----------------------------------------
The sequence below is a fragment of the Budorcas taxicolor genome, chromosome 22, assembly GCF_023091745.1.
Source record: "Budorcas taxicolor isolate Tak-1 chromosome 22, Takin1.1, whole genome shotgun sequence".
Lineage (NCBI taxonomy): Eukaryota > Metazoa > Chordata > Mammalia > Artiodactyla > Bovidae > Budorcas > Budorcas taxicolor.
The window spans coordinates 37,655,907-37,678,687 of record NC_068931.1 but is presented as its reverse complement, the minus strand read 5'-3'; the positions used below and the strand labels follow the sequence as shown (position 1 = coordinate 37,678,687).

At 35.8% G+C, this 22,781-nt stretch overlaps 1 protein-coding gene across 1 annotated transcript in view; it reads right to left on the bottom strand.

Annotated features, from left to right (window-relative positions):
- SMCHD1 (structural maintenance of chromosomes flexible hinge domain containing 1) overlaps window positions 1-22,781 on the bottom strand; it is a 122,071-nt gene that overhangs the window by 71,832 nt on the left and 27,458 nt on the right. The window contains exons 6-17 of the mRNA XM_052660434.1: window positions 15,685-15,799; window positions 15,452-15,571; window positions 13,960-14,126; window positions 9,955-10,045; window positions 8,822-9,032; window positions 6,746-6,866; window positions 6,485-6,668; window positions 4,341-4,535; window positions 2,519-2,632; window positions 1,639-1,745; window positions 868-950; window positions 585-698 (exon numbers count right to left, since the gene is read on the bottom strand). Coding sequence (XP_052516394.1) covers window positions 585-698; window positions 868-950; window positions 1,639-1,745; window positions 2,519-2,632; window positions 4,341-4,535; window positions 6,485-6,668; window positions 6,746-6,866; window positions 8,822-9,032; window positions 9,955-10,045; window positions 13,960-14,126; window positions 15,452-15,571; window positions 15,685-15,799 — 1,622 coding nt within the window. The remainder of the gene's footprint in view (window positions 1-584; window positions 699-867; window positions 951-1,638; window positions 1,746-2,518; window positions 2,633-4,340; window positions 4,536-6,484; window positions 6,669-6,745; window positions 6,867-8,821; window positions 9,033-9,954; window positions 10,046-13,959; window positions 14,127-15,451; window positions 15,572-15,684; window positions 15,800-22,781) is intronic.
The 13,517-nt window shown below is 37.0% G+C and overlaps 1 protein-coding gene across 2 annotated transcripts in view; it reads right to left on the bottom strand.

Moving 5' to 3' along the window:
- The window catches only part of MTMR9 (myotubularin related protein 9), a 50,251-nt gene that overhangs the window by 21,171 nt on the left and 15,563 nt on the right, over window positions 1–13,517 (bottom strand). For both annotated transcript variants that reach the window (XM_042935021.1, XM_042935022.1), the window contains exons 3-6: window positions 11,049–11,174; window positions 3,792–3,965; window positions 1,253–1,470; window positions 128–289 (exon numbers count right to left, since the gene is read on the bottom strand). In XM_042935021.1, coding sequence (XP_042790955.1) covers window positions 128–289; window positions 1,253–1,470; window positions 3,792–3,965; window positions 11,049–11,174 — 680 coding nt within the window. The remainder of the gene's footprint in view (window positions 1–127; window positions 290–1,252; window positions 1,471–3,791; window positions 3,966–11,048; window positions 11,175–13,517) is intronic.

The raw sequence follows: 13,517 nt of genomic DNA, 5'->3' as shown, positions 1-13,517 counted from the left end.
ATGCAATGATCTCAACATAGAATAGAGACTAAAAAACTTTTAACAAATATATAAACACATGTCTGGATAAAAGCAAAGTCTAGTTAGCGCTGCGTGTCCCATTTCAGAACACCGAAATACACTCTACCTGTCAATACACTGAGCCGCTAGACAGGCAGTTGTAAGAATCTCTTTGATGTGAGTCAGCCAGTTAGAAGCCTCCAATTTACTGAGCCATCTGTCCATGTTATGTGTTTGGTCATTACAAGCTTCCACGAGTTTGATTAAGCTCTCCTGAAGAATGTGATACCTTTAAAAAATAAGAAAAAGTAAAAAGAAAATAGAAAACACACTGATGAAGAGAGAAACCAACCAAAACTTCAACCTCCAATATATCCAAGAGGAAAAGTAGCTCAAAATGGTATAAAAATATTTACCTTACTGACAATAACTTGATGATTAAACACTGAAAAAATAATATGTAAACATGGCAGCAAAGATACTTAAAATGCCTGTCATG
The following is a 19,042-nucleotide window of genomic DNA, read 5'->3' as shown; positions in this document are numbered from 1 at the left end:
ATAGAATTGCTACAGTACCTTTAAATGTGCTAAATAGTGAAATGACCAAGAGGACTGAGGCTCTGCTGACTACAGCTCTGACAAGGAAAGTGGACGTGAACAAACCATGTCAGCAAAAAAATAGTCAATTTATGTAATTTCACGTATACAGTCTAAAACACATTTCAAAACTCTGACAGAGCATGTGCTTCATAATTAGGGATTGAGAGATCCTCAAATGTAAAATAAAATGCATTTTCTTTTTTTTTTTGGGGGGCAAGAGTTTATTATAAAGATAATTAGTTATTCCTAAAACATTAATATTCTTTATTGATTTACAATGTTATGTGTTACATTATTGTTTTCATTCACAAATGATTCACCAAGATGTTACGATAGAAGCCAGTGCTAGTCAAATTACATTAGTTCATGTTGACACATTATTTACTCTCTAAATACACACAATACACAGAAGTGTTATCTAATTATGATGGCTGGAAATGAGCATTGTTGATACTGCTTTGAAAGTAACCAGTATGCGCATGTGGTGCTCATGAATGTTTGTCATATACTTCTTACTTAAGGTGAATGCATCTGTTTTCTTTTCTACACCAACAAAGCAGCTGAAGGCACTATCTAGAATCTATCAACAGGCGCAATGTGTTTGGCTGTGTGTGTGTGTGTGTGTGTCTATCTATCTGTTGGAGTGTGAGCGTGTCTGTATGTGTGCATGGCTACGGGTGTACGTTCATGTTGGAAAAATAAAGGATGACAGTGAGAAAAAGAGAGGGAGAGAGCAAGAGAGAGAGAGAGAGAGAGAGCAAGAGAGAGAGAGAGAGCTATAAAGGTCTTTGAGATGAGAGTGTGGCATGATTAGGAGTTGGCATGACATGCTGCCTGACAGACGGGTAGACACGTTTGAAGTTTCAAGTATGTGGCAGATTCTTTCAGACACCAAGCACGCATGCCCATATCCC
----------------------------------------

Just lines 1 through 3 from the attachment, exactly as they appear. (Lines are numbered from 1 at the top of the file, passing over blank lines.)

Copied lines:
The sequence below is a fragment of the Budorcas taxicolor genome, chromosome 22, assembly GCF_023091745.1.
Source record: "Budorcas taxicolor isolate Tak-1 chromosome 22, Takin1.1, whole genome shotgun sequence".
Lineage (NCBI taxonomy): Eukaryota > Metazoa > Chordata > Mammalia > Artiodactyla > Bovidae > Budorcas > Budorcas taxicolor.